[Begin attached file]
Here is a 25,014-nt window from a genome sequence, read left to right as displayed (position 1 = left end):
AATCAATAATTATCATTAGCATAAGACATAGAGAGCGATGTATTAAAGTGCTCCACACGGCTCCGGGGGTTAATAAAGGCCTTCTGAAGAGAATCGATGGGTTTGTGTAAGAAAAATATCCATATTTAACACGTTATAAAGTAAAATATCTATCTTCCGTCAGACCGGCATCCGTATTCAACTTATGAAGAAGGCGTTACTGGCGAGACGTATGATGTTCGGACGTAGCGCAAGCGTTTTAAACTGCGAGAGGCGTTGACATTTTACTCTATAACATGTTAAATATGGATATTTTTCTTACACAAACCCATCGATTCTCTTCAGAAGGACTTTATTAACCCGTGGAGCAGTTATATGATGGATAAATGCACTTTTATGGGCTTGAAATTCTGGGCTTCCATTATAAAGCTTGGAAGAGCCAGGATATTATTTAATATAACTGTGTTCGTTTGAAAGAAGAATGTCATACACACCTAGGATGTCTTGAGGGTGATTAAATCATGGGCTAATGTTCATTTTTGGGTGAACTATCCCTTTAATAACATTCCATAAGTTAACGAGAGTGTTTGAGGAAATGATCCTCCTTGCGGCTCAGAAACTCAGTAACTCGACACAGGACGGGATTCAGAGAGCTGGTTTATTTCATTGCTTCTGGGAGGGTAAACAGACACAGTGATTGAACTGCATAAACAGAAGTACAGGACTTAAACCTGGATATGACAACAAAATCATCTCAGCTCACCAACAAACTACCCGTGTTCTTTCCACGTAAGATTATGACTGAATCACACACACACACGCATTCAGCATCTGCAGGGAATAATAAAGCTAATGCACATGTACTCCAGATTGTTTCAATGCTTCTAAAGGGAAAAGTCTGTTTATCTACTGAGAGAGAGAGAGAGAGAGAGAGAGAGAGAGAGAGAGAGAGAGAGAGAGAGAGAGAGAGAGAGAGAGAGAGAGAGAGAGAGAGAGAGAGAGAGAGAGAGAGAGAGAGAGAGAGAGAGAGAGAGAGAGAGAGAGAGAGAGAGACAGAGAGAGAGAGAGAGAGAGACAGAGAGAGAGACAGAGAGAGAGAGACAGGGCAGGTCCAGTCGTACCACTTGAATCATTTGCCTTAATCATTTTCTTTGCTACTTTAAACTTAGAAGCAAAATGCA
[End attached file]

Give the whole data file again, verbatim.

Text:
Here is a 25,014-nt window from a genome sequence, read left to right as displayed (position 1 = left end):
AATCAATAATTATCATTAGCATAAGACATAGAGAGCGATGTATTAAAGTGCTCCACACGGCTCCGGGGGTTAATAAAGGCCTTCTGAAGAGAATCGATGGGTTTGTGTAAGAAAAATATCCATATTTAACACGTTATAAAGTAAAATATCTATCTTCCGTCAGACCGGCATCCGTATTCAACTTATGAAGAAGGCGTTACTGGCGAGACGTATGATGTTCGGACGTAGCGCAAGCGTTTTAAACTGCGAGAGGCGTTGACATTTTACTCTATAACATGTTAAATATGGATATTTTTCTTACACAAACCCATCGATTCTCTTCAGAAGGACTTTATTAACCCGTGGAGCAGTTATATGATGGATAAATGCACTTTTATGGGCTTGAAATTCTGGGCTTCCATTATAAAGCTTGGAAGAGCCAGGATATTATTTAATATAACTGTGTTCGTTTGAAAGAAGAATGTCATACACACCTAGGATGTCTTGAGGGTGATTAAATCATGGGCTAATGTTCATTTTTGGGTGAACTATCCCTTTAATAACATTCCATAAGTTAACGAGAGTGTTTGAGGAAATGATCCTCCTTGCGGCTCAGAAACTCAGTAACTCGACACAGGACGGGATTCAGAGAGCTGGTTTATTTCATTGCTTCTGGGAGGGTAAACAGACACAGTGATTGAACTGCATAAACAGAAGTACAGGACTTAAACCTGGATATGACAACAAAATCATCTCAGCTCACCAACAAACTACCCGTGTTCTTTCCACGTAAGATTATGACTGAATCACACACACACACGCATTCAGCATCTGCAGGGAATAATAAAGCTAATGCACATGTACTCCAGATTGTTTCAATGCTTCTAAAGGGAAAAGTCTGTTTATCTACTGAGAGAGAGAGAGAGAGAGAGAGAGAGAGAGAGAGAGAGAGAGAGAGAGAGAGAGAGAGAGAGAGAGAGAGAGAGAGAGAGAGAGAGAGAGAGAGAGAGAGAGAGAGAGAGAGAGAGAGAGAGAGAGAGAGAGAGAGAGAGACAGAGAGAGAGAGAGAGAGAGACAGAGAGAGAGACAGAGAGAGAGAGACAGGGCAGGTCCAGTCGTACCACTTGAATCATTTGCCTTAATCATTTTCTTTGCTACTTTAAACTTAGAAGCAAAATGCA